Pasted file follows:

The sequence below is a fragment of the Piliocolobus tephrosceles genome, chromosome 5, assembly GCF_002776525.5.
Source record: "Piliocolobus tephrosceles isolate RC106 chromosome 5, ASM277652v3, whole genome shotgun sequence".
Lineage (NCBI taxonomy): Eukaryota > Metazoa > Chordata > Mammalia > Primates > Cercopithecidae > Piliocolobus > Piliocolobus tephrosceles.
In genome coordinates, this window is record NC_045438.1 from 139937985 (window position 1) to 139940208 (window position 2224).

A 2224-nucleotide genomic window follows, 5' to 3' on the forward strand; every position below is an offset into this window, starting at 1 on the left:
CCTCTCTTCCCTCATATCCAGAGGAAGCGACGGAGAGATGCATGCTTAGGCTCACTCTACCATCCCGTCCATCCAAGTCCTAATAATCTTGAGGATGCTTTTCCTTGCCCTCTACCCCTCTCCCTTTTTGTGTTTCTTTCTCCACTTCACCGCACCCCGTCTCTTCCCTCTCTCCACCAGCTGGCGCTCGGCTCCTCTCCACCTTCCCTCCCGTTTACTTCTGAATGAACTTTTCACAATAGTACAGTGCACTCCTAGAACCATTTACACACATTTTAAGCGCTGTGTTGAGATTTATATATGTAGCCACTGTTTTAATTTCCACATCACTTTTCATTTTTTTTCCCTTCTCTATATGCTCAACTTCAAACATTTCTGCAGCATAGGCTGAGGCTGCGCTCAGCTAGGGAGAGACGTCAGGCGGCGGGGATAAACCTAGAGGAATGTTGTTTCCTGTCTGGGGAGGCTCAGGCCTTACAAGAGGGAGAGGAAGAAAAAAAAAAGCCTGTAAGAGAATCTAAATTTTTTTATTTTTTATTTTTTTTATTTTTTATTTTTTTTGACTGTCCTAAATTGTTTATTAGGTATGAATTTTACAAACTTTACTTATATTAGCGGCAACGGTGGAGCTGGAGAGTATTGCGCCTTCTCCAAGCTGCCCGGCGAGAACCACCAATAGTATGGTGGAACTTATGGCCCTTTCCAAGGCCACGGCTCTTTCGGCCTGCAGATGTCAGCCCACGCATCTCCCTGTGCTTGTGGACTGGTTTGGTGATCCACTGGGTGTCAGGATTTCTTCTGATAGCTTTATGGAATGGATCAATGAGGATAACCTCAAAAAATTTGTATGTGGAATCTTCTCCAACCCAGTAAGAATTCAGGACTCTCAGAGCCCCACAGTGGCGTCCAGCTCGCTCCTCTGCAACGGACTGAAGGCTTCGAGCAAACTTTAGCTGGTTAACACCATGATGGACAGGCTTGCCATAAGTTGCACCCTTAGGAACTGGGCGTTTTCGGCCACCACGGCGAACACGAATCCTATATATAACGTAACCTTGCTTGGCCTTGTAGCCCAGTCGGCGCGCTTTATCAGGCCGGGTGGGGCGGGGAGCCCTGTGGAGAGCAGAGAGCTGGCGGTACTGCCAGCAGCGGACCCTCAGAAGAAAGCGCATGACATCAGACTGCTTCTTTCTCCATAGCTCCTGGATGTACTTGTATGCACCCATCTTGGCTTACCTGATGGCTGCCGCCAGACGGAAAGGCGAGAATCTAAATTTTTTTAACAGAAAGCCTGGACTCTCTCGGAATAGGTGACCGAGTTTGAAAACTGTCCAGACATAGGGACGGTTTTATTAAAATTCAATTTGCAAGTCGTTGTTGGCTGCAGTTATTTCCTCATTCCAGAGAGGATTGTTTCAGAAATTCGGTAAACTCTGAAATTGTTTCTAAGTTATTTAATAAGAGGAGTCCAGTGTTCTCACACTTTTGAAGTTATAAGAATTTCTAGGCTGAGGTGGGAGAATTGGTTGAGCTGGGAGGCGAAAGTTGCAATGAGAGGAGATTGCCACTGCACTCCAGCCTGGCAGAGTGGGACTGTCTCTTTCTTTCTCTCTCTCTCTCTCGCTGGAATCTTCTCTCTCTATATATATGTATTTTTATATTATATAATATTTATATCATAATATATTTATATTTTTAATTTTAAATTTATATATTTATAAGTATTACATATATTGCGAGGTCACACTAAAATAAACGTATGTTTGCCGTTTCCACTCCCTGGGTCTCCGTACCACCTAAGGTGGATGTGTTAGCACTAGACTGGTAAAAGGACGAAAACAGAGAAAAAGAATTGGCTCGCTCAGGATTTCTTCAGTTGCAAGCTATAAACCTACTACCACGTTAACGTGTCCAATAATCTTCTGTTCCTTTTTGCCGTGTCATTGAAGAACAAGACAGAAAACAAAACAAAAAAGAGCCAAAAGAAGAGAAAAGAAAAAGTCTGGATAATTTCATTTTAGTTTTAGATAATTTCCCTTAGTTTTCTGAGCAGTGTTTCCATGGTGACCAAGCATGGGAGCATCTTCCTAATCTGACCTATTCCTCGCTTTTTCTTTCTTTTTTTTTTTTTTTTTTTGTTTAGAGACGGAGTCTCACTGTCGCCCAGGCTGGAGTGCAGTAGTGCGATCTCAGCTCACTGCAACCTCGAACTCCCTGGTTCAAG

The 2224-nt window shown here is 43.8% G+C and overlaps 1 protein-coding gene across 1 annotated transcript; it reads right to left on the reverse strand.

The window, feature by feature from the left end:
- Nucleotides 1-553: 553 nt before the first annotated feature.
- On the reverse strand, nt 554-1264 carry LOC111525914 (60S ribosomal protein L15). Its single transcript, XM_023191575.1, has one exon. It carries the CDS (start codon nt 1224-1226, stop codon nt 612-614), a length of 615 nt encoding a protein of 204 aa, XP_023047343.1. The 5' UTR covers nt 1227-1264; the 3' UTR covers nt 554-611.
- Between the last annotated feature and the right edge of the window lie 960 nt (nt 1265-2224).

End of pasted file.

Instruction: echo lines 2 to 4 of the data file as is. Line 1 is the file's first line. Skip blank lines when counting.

Source record: "Piliocolobus tephrosceles isolate RC106 chromosome 5, ASM277652v3, whole genome shotgun sequence".
Lineage (NCBI taxonomy): Eukaryota > Metazoa > Chordata > Mammalia > Primates > Cercopithecidae > Piliocolobus > Piliocolobus tephrosceles.
In genome coordinates, this window is record NC_045438.1 from 139937985 (window position 1) to 139940208 (window position 2224).